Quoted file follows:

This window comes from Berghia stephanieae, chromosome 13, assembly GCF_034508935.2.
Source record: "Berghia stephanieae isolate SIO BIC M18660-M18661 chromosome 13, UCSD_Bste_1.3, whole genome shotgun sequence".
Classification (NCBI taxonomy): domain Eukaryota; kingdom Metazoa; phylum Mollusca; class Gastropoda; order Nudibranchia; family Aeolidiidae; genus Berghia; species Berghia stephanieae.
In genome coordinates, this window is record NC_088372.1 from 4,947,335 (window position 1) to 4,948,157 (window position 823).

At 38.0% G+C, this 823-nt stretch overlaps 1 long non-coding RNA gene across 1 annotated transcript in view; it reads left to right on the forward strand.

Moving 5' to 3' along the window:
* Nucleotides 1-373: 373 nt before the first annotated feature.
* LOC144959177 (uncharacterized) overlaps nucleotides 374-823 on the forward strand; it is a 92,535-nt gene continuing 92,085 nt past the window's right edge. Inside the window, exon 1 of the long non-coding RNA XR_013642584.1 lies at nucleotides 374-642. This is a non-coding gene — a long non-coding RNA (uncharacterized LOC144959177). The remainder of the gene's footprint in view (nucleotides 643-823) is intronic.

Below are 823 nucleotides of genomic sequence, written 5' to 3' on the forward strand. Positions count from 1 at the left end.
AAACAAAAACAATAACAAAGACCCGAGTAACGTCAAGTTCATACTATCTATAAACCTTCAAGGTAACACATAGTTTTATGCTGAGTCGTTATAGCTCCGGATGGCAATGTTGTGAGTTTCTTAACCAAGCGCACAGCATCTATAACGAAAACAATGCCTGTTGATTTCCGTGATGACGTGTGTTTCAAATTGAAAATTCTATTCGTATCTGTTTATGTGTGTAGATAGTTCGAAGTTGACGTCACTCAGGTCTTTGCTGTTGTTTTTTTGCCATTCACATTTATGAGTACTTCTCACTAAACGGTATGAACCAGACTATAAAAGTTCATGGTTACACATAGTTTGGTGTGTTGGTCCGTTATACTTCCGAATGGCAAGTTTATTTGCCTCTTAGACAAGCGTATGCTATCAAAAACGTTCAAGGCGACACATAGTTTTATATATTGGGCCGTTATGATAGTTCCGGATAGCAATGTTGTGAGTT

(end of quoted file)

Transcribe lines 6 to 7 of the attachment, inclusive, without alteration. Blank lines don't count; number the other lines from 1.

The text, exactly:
Moving 5' to 3' along the window:
* Nucleotides 1-373: 373 nt before the first annotated feature.